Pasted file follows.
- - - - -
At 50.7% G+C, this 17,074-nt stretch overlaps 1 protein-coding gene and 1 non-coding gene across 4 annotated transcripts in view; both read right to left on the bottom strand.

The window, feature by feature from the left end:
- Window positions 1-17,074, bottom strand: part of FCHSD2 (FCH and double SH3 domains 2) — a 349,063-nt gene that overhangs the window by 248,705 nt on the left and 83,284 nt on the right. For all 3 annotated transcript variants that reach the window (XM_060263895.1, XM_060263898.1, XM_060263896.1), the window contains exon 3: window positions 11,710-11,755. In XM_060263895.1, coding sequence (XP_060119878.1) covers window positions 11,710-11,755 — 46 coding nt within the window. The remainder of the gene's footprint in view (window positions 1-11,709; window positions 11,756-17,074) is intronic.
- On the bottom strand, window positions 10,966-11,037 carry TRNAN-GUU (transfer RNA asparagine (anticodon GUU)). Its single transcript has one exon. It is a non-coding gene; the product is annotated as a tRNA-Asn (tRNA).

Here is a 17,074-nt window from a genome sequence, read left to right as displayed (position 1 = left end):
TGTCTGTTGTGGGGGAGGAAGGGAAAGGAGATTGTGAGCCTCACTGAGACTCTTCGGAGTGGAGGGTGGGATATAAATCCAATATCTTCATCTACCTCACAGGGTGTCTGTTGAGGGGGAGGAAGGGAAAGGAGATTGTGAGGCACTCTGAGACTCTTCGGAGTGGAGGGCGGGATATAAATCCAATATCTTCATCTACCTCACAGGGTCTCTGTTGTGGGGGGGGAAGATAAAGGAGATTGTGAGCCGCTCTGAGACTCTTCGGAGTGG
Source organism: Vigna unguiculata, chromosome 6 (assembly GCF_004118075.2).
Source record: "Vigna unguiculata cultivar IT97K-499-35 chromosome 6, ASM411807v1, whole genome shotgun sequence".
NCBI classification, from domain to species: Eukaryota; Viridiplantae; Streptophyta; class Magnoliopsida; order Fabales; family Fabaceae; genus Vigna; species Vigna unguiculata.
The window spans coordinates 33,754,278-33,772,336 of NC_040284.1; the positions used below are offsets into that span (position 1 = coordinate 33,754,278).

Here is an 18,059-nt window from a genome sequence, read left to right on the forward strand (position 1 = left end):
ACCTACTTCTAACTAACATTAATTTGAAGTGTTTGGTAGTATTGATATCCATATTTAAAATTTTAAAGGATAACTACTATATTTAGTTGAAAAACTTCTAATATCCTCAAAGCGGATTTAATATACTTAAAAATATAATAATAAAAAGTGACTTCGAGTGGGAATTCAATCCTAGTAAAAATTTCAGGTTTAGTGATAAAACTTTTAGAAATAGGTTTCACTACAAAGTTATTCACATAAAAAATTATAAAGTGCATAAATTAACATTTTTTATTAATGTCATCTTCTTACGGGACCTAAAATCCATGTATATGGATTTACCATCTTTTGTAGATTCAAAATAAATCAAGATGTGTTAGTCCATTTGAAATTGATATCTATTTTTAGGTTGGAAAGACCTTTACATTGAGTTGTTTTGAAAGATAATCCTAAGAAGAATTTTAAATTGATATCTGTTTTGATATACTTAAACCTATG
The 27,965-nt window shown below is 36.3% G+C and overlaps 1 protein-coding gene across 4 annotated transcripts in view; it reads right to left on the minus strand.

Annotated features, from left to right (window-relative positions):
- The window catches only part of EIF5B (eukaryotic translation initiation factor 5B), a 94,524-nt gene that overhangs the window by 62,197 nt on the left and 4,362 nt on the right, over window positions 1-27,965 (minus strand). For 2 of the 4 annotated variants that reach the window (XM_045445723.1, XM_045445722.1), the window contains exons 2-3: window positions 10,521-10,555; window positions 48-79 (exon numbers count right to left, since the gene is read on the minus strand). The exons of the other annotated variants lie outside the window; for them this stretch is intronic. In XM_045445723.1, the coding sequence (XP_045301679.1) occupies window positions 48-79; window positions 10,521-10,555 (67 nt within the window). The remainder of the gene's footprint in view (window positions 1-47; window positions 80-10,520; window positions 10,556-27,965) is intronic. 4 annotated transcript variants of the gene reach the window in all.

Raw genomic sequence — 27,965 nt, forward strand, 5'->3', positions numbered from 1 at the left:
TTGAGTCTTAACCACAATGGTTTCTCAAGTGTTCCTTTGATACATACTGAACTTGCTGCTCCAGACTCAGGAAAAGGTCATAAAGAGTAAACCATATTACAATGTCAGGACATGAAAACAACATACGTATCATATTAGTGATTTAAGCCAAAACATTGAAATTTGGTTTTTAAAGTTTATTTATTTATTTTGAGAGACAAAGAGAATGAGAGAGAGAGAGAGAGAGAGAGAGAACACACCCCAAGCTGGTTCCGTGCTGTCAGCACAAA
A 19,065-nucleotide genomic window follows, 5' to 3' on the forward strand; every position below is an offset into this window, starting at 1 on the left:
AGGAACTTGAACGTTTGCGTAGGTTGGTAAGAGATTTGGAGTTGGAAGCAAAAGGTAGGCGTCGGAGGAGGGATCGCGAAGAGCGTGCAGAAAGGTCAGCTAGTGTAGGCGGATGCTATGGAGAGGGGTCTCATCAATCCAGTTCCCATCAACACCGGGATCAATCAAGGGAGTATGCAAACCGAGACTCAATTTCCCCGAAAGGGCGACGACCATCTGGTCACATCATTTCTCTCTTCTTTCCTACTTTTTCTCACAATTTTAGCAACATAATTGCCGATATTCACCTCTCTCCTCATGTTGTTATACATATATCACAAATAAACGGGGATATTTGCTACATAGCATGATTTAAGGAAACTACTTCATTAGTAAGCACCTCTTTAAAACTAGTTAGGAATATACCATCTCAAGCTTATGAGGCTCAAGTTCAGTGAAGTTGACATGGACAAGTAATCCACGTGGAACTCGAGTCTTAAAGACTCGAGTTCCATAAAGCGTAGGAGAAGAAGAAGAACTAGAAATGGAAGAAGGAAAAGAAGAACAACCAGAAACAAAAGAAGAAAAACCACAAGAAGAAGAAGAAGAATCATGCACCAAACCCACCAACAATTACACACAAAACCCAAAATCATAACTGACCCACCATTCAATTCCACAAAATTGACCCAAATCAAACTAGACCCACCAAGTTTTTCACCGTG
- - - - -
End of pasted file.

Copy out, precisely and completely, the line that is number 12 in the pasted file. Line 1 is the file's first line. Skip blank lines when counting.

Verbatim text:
ACCTACTTCTAACTAACATTAATTTGAAGTGTTTGGTAGTATTGATATCCATATTTAAAATTTTAAAGGATAACTACTATATTTAGTTGAAAAACTTCTAATATCCTCAAAGCGGATTTAATATACTTAAAAATATAATAATAAAAAGTGACTTCGAGTGGGAATTCAATCCTAGTAAAAATTTCAGGTTTAGTGATAAAACTTTTAGAAATAGGTTTCACTACAAAGTTATTCACATAAAAAATTATAAAGTGCATAAATTAACATTTTTTATTAATGTCATCTTCTTACGGGACCTAAAATCCATGTATATGGATTTACCATCTTTTGTAGATTCAAAATAAATCAAGATGTGTTAGTCCATTTGAAATTGATATCTATTTTTAGGTTGGAAAGACCTTTACATTGAGTTGTTTTGAAAGATAATCCTAAGAAGAATTTTAAATTGATATCTGTTTTGATATACTTAAACCTATG